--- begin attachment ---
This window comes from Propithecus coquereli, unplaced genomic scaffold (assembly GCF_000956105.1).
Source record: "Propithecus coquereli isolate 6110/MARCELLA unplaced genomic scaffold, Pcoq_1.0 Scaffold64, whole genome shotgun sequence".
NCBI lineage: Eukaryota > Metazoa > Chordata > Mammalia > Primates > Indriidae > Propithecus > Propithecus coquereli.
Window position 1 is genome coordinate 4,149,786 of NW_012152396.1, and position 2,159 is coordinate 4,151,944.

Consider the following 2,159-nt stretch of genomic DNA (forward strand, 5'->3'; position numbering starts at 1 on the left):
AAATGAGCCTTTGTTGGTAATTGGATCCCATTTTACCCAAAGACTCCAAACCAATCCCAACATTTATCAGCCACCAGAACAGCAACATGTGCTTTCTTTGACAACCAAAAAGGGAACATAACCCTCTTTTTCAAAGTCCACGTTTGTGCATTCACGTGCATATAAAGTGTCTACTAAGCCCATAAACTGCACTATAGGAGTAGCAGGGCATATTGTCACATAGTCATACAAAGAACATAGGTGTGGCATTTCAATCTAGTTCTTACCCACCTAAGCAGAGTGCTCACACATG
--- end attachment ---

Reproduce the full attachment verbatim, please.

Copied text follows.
This window comes from Propithecus coquereli, unplaced genomic scaffold (assembly GCF_000956105.1).
Source record: "Propithecus coquereli isolate 6110/MARCELLA unplaced genomic scaffold, Pcoq_1.0 Scaffold64, whole genome shotgun sequence".
NCBI lineage: Eukaryota > Metazoa > Chordata > Mammalia > Primates > Indriidae > Propithecus > Propithecus coquereli.
Window position 1 is genome coordinate 4,149,786 of NW_012152396.1, and position 2,159 is coordinate 4,151,944.

Consider the following 2,159-nt stretch of genomic DNA (forward strand, 5'->3'; position numbering starts at 1 on the left):
AAATGAGCCTTTGTTGGTAATTGGATCCCATTTTACCCAAAGACTCCAAACCAATCCCAACATTTATCAGCCACCAGAACAGCAACATGTGCTTTCTTTGACAACCAAAAAGGGAACATAACCCTCTTTTTCAAAGTCCACGTTTGTGCATTCACGTGCATATAAAGTGTCTACTAAGCCCATAAACTGCACTATAGGAGTAGCAGGGCATATTGTCACATAGTCATACAAAGAACATAGGTGTGGCATTTCAATCTAGTTCTTACCCACCTAAGCAGAGTGCTCACACATG